Tijuana Taco Tour
Arguably once an unappealing destination for travellers, today Tijuana is undergoing an impressive cultural revival. Craft breweries, hip coffee shops and outdoor food markets are just some of the things drawing crowds over the border. But the biggest sell here remains what Tijuana has always done best: street food tacos. Considered amongst Mexico’s best, there are several tour operators running Tijuana taqueria crawls showcasing the best tacos the town has to offer whilst giving you an interesting insight into Tijuana’s unlikely history. Tijuana Walking Tour and Wild Foodie Tours come highly recommended.
Tijuana Mezcal and Beer Tour
Following in the tracks of its brewing neighbour San Diego, Tijuana is slowly establishing itself as a big player on the craft beer scene. While many breweries in the city serve the ever-popular hoppy IPAs, they’re also experimenting with their own ingredients and techniques to create beers with a true Mexican flair. To really get involved, take one of Tijuana Tour’s Mezcal and Beer walking tours, where you’ll be sampling some of Tijuana’s best brews and Oaxacan Mezcals around Plaza Fiesta.
Ensenada Foodie Walking Tour
With its incredible fresh fish and nearby wineries, Ensenada is a foodie’s heaven – and has even started to attract some of Mexico’s best chefs. A great way (maybe even the only way) to explore this city is through its amazing street food flavours: think mouth-watering fish tacos, fresh ceviche tostadas and piping hot churros. Juan More Taco Tours offer fantastic walking tours, where you’ll explore downtown Ensenada by sampling all the best street food stalls, markets and locals-only restaurants whilst learning about the city’s culinary and broader history. They also offer similar tours in Cabo San Lucas, San Jose del Cabo and Playa del Carmen.
Todos Santos History Tour
Located just an hour and a half’s drive from La Paz, Todos Santos is considered to be one of Baja’s most picturesque towns. Dainty coffee houses, artisan shops, independent galleries and beautiful colonial boutique hotels have been drawing travellers and expats here since the early 90s – and is today a highlight of any Baja South itinerary. What many visitors don’t know, however, is that Todos Santos guards a fascinating history spanning almost 400 years. The best way to learn about it is by taking one of Todos Santos Eco Aventures’ (TOSEA) Historical Town Tour. Expert guide Sergio Jauregui takes you on a two-hour walk around the town’s most historic buildings and sights, as well as a peek into the coolest galleries and artists’ studios in town. Tours only depart on selected days and are subject to group numbers, so email or call up ahead of time.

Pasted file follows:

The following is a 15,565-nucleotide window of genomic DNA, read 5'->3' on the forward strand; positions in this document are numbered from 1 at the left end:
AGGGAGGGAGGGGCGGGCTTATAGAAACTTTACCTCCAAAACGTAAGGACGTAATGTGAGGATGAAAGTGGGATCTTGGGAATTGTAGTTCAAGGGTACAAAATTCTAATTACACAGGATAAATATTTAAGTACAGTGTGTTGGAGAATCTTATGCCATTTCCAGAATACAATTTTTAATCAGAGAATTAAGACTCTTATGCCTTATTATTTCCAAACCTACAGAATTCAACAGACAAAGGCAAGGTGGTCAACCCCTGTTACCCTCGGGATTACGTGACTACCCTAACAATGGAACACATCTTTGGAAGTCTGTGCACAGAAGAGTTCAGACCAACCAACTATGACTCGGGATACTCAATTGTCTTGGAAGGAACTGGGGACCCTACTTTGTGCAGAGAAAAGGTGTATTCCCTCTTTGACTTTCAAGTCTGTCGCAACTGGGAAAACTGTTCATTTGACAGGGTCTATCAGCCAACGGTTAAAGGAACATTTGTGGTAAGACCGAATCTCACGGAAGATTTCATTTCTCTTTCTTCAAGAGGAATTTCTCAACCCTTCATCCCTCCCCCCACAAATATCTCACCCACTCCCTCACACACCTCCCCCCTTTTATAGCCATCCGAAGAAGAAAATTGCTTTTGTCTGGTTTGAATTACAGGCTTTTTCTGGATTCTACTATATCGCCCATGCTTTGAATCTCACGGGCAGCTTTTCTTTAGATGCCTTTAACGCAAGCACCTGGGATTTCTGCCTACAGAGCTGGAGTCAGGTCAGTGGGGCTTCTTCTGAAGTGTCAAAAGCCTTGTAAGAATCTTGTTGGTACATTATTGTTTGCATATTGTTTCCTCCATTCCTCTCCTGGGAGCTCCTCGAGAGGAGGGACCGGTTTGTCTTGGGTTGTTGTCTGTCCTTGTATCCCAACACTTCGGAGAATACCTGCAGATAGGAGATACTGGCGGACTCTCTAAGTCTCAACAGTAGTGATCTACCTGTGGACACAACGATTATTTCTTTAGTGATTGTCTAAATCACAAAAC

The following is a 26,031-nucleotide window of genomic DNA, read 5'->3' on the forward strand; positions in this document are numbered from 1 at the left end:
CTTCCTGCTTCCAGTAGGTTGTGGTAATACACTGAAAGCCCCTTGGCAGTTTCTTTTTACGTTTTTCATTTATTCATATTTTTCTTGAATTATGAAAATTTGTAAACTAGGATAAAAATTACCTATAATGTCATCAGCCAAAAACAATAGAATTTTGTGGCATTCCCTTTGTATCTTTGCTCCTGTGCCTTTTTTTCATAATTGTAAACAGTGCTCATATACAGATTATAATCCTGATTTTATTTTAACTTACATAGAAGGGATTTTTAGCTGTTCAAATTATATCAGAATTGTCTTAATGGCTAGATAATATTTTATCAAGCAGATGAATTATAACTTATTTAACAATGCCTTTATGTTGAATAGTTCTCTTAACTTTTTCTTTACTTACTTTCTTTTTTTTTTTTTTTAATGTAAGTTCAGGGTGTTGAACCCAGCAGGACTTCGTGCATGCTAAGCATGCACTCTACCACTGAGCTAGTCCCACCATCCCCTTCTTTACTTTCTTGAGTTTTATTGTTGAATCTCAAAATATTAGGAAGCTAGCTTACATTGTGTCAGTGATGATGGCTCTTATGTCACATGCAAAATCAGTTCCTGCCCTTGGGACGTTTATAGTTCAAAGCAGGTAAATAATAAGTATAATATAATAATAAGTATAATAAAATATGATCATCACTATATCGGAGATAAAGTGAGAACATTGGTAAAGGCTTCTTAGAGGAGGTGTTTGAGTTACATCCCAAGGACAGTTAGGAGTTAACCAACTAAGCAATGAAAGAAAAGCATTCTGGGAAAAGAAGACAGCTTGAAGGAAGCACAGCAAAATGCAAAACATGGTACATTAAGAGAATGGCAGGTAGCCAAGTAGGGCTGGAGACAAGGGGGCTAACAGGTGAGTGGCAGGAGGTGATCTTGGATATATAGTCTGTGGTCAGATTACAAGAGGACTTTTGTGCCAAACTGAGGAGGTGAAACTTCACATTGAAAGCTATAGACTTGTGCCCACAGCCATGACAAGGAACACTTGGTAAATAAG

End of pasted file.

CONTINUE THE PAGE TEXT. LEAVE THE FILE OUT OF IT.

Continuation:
San José del Cabo Art Walk
Every Thursday evening (5 – 9 pm) between the months of November – June, San José’s busy Obregon Street is closed to traffic, allowing tourists to stroll the pretty, art-filled Gallery District backstreets at ease – an initiative created by the government to encourage visitors to explore beyond San Jose’s main square. Every week there are various events, including gallery openings, ‘artist in attendance’ sessions, and lively performances. There are also plenty of hip wine bars and delicious farm-to-table restaurants lining the lively streets, so make an evening of it
Historical & Cultural Tour of San José del Cabo
When people think of the Cabos corridor, crazy conga lines and strong margaritas come to mind. However, what not many know is that San San José del Cabo, the laid-back, artsy sister of party town Cabo San Lucas, is full of fascinating history, legends and culture. The best way to explore the quaint cobbled streets here is on a guided walking tour with Free Tour Cabo, where, during a 1.5-hour walk, they’ll tell you everything from how the Indians lived here almost 7,000 years ago, to how pirates and the Spanish conquistadors ransacked the town and made it what it is today. The tour is completely free to attend (the normal custom is to tip the guide at the end what you think the tour was worth). Just turn up at their meeting point on Álvaro Obregón Street, between Jose Maria Morelos and Miguel Hidalgo Street.